Physiological, Environmental and Operational Risk Factors for Crews and Passengers of Future Commercial Space Vehicles
About the Speaker
Melchor J. Antuñano, M.D., M.S. has been the Director of the Federal Aviation Administration (FAA) Civil Aerospace Medical Institute (CAMI) since January 14, 2001. CAMI is located at the Mike Monroney Aeronautical Center (MMAC) in Oklahoma City. Dr. Antuñano provides executive direction and is responsible for the administrative oversight of FAA Office of Aerospace Medicine's programs in Medical Certification, Medical Education, Medical Research, Human Factors Research, and Occupational Health Services, that are critical and integral elements of the Office of Aviation Safety (AVS).
He is the focal point in leading the activities of a professional, technical, and clerical team engaged in the policy development, planning, evaluating, and administering of: 1) a program to fulfill the medical certification needs of approximately 620,000 holders of U.S. pilot certificates, 2) a program for the selection, designation, training, and management of about 5,000 Aviation Medical Examiners (AMEs) appointed to conduct physical examinations and issue FAA medical certificates to pilot certificate holders throughout the U.S. and in 93 countries worldwide, 3) medical education programs in aviation physiology, global survival, and aviation human factors for FAA flight crews and civil aviation pilots, 4) medical publications and other didactic materials used to disseminate medical information to promote aerospace safety, 5) a highly specialized library system in support of a broad range of aerospace medical and safety reference/research programs, 6) an integrated program of field and laboratory performance research in organizational and human factors aspects of aerospace work environments, 7) an applied research program to identify human tolerances, capabilities and failure modes (physiological, psychological, and performance) both in uneventful flights, and during civilian in-flight incidents and accidents, 8) an occupational medicine program to improve the safety of FAA employees, and 9) a medical clinic that provides health services to employees and students at the MMAC.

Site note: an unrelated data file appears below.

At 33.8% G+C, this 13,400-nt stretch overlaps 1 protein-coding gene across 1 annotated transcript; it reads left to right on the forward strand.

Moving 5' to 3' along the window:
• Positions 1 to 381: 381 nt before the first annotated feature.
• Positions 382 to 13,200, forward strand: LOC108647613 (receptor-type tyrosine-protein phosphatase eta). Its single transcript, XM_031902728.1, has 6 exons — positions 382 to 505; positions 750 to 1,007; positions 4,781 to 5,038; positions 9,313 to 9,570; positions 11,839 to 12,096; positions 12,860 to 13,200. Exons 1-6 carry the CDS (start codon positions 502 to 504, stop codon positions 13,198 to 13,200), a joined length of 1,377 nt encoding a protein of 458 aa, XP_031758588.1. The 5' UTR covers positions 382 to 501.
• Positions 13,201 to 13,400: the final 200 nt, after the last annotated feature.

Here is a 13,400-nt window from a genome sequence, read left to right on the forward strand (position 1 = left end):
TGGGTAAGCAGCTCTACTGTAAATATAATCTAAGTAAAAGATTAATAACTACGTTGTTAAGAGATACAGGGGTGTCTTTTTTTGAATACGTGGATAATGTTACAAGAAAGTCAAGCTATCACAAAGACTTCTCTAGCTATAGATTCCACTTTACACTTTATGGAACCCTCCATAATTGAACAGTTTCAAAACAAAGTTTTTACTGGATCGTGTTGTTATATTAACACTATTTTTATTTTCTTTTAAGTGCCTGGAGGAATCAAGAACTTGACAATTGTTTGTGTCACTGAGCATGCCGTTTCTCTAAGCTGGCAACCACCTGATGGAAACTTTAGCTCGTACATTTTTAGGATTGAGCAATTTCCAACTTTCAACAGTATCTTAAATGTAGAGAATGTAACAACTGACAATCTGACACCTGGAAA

This presentation will discuss a number of physiological,operational, and environmental risk factors (actual and potential) for the occupants of commercial space vehicles. Actual risks include exposure to: 1) High acceleration of flight profiles, 2) Decreased barometric pressure, 3) Microgravity, 4) Solar and galactic cosmic radiation, 4) Noise and vibration. Of particular concern are the effects of exposure (short-term and long-term) to microgravity on the cardiovascular, neurological, endocrinological, muscleskeletal, and gastro-intestinal systems, among healthy and diseased passengers.
Furthermore, U.S. and Russian experience regarding space physiology and medicine involve short-term and long-term space flights but does not address the effects of: 1) Frequent repetitive exposure (several times a week) to flight profiles involving: normal gravity (pre-flight) - acceleration (launch/take off) - microgravity (space) - deceleration (return) - normal gravity (post-flight), 2) Frequent repetitive exposure to solar and cosmic radiation, and 3) Exposure to microgravity among individuals who have medical pathology. Other potential risk factors include unexpected exposure to: temperature extremes, in-flight cabin fire, cabin air contaminates, electricity, non-ionizing radiation, mechanical hazards, impact forces during crash landings, post-crash fire, emergency evacuation, and post-evacuation survival.
Grand Forks, ND
Antuñano, Melchor, "Physiological, Environmental and Operational Risk Factors for Crews and Passengers of Future Commercial Space Vehicles" (2008). Space Studies Colloquium. 2.